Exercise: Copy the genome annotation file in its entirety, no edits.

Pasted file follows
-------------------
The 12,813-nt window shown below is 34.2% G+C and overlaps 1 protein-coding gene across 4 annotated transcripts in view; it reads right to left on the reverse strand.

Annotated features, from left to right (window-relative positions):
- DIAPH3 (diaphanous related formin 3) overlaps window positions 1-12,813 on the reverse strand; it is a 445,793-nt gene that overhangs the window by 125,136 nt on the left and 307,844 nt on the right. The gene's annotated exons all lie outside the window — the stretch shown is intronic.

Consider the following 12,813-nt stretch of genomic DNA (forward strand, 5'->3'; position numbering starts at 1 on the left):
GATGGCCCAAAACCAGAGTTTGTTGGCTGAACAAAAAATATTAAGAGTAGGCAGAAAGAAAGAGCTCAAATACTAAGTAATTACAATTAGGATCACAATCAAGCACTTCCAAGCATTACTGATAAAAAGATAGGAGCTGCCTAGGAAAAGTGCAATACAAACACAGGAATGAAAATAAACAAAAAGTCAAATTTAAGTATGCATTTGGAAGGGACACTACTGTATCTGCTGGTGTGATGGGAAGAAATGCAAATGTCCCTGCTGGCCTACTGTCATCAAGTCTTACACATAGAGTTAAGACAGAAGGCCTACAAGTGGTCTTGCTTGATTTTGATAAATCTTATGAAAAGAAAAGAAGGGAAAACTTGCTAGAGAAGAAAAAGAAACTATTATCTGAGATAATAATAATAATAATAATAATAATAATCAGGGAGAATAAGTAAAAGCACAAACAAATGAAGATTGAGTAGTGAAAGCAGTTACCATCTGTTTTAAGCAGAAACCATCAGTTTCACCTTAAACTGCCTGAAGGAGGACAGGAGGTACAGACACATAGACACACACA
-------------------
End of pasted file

The 12,813-nt window shown below is 34.2% G+C and overlaps 1 protein-coding gene across 4 annotated transcripts in view; it reads right to left on the reverse strand.

Annotated features, from left to right (window-relative positions):
- DIAPH3 (diaphanous related formin 3) overlaps window positions 1-12,813 on the reverse strand; it is a 445,793-nt gene that overhangs the window by 125,136 nt on the left and 307,844 nt on the right. The gene's annotated exons all lie outside the window — the stretch shown is intronic.

Consider the following 12,813-nt stretch of genomic DNA (forward strand, 5'->3'; position numbering starts at 1 on the left):
GATGGCCCAAAACCAGAGTTTGTTGGCTGAACAAAAAATATTAAGAGTAGGCAGAAAGAAAGAGCTCAAATACTAAGTAATTACAATTAGGATCACAATCAAGCACTTCCAAGCATTACTGATAAAAAGATAGGAGCTGCCTAGGAAAAGTGCAATACAAACACAGGAATGAAAATAAACAAAAAGTCAAATTTAAGTATGCATTTGGAAGGGACACTACTGTATCTGCTGGTGTGATGGGAAGAAATGCAAATGTCCCTGCTGGCCTACTGTCATCAAGTCTTACACATAGAGTTAAGACAGAAGGCCTACAAGTGGTCTTGCTTGATTTTGATAAATCTTATGAAAAGAAAAGAAGGGAAAACTTGCTAGAGAAGAAAAAGAAACTATTATCTGAGATAATAATAATAATAATAATAATAATAATCAGGGAGAATAAGTAAAAGCACAAACAAATGAAGATTGAGTAGTGAAAGCAGTTACCATCTGTTTTAAGCAGAAACCATCAGTTTCACCTTAAACTGCCTGAAGGAGGACAGGAGGTACAGACACATAGACACACACA